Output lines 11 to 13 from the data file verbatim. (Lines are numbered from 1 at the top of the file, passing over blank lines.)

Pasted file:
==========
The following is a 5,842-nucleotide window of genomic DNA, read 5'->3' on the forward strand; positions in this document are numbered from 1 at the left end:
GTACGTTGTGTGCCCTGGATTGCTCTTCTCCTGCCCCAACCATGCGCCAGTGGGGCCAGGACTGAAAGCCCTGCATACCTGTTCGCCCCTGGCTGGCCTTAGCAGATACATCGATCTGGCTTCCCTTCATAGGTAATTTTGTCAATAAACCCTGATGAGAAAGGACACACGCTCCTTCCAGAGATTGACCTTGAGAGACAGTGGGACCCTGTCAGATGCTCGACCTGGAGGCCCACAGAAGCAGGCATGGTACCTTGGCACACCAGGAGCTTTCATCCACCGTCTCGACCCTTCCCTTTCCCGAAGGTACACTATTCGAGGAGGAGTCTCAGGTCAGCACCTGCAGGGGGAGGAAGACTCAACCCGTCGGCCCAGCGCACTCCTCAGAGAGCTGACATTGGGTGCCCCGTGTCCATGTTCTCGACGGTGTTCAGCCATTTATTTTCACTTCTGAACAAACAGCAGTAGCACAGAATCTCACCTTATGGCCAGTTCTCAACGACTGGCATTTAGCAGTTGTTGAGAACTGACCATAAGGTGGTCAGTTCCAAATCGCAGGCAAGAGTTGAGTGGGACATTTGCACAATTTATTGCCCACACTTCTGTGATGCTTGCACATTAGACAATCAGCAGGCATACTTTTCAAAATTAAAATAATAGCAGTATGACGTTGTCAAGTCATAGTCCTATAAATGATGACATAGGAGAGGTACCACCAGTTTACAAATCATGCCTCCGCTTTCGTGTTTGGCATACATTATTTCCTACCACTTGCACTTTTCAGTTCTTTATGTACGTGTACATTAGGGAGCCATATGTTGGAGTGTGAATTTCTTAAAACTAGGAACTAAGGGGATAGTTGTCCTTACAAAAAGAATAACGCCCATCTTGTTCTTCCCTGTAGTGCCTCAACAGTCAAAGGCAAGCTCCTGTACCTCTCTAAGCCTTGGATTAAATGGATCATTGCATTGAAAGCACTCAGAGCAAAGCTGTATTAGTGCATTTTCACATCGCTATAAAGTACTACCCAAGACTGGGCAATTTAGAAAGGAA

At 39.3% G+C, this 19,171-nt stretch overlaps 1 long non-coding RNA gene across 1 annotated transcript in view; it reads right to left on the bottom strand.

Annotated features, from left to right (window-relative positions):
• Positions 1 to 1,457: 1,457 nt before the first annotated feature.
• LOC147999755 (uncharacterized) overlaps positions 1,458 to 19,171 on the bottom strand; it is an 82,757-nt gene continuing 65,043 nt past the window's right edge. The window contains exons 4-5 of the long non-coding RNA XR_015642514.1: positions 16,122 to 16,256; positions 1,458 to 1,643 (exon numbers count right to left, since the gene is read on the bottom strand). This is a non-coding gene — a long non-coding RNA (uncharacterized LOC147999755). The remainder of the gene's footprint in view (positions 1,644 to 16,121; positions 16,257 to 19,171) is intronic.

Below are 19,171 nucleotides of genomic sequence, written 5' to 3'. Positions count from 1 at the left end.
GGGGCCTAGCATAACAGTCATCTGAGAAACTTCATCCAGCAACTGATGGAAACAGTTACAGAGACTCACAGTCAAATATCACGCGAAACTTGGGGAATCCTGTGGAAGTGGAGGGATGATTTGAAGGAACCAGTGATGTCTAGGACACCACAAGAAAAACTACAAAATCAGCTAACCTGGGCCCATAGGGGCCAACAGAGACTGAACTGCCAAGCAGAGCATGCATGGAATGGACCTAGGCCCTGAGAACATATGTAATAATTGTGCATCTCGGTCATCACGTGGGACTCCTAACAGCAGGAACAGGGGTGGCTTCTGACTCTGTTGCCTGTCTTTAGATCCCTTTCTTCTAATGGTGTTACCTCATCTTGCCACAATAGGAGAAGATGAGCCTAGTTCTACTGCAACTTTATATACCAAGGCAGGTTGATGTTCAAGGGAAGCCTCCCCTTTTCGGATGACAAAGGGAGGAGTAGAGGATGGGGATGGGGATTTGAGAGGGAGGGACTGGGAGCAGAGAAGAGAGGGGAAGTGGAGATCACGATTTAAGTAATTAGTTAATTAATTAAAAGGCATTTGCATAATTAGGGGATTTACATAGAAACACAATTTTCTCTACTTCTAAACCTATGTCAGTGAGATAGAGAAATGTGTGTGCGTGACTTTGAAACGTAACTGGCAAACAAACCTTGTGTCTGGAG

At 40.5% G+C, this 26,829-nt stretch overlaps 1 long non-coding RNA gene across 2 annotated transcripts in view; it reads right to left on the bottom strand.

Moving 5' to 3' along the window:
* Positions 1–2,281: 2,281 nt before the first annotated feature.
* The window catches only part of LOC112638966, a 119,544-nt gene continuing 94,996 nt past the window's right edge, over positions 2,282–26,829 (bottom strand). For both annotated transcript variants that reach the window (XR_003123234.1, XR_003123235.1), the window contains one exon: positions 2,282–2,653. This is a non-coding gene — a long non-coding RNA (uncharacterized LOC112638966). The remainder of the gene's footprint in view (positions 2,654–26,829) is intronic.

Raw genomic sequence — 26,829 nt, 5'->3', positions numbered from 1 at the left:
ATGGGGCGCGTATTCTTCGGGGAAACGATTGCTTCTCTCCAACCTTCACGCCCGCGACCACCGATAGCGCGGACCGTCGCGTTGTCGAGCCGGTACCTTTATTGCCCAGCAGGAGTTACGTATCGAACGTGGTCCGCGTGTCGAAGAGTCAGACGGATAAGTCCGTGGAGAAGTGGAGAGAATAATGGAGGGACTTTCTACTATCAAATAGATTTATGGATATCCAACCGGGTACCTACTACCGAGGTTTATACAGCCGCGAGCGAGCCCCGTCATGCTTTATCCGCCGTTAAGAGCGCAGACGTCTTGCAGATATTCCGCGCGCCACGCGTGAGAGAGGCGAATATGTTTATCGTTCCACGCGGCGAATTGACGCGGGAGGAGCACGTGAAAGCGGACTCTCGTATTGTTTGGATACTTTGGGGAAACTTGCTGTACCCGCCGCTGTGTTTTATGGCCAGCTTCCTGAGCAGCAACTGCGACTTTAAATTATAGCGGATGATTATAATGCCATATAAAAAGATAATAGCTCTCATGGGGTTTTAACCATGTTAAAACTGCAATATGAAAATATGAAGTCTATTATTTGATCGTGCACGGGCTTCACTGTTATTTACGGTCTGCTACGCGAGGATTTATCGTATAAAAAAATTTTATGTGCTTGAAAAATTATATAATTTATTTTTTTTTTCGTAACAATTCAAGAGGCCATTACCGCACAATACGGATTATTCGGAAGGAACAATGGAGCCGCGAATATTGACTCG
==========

* Positions 1–2,281: 2,281 nt before the first annotated feature.
* The window catches only part of LOC112638966, a 119,544-nt gene continuing 94,996 nt past the window's right edge, over positions 2,282–26,829 (bottom strand). For both annotated transcript variants that reach the window (XR_003123234.1, XR_003123235.1), the window contains one exon: positions 2,282–2,653. This is a non-coding gene — a long non-coding RNA (uncharacterized LOC112638966). The remainder of the gene's footprint in view (positions 2,654–26,829) is intronic.

Raw genomic sequence — 26,829 nt, 5'->3', positions numbered from 1 at the left: